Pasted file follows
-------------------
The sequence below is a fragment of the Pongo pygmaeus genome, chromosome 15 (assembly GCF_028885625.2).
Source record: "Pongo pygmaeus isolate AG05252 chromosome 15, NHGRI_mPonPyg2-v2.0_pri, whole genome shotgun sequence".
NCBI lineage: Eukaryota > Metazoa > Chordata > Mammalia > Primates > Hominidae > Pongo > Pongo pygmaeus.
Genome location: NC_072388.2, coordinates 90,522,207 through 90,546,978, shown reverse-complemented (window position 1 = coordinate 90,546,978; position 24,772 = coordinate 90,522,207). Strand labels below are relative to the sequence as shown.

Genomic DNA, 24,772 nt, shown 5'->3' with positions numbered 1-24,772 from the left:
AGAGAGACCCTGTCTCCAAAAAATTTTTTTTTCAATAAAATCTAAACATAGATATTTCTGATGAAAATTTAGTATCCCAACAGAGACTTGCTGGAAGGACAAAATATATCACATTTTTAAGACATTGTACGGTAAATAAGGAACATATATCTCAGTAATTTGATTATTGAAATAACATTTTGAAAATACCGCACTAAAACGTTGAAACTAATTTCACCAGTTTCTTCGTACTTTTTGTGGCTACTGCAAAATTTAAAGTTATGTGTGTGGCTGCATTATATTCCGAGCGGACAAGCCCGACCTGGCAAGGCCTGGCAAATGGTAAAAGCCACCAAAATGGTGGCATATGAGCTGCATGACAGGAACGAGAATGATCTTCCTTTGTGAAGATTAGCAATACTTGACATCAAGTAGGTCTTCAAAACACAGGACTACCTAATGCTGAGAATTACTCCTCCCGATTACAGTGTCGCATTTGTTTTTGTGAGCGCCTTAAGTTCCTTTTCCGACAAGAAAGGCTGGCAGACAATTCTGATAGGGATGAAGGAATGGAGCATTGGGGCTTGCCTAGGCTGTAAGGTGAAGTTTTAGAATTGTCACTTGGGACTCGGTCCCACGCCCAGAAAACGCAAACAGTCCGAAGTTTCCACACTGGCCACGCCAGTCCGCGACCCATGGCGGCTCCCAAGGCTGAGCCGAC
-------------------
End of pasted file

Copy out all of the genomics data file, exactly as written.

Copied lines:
The sequence below is a fragment of the Pongo pygmaeus genome, chromosome 15 (assembly GCF_028885625.2).
Source record: "Pongo pygmaeus isolate AG05252 chromosome 15, NHGRI_mPonPyg2-v2.0_pri, whole genome shotgun sequence".
NCBI lineage: Eukaryota > Metazoa > Chordata > Mammalia > Primates > Hominidae > Pongo > Pongo pygmaeus.
Genome location: NC_072388.2, coordinates 90,522,207 through 90,546,978, shown reverse-complemented (window position 1 = coordinate 90,546,978; position 24,772 = coordinate 90,522,207). Strand labels below are relative to the sequence as shown.

Genomic DNA, 24,772 nt, shown 5'->3' with positions numbered 1-24,772 from the left:
AGAGAGACCCTGTCTCCAAAAAATTTTTTTTTCAATAAAATCTAAACATAGATATTTCTGATGAAAATTTAGTATCCCAACAGAGACTTGCTGGAAGGACAAAATATATCACATTTTTAAGACATTGTACGGTAAATAAGGAACATATATCTCAGTAATTTGATTATTGAAATAACATTTTGAAAATACCGCACTAAAACGTTGAAACTAATTTCACCAGTTTCTTCGTACTTTTTGTGGCTACTGCAAAATTTAAAGTTATGTGTGTGGCTGCATTATATTCCGAGCGGACAAGCCCGACCTGGCAAGGCCTGGCAAATGGTAAAAGCCACCAAAATGGTGGCATATGAGCTGCATGACAGGAACGAGAATGATCTTCCTTTGTGAAGATTAGCAATACTTGACATCAAGTAGGTCTTCAAAACACAGGACTACCTAATGCTGAGAATTACTCCTCCCGATTACAGTGTCGCATTTGTTTTTGTGAGCGCCTTAAGTTCCTTTTCCGACAAGAAAGGCTGGCAGACAATTCTGATAGGGATGAAGGAATGGAGCATTGGGGCTTGCCTAGGCTGTAAGGTGAAGTTTTAGAATTGTCACTTGGGACTCGGTCCCACGCCCAGAAAACGCAAACAGTCCGAAGTTTCCACACTGGCCACGCCAGTCCGCGACCCATGGCGGCTCCCAAGGCTGAGCCGAC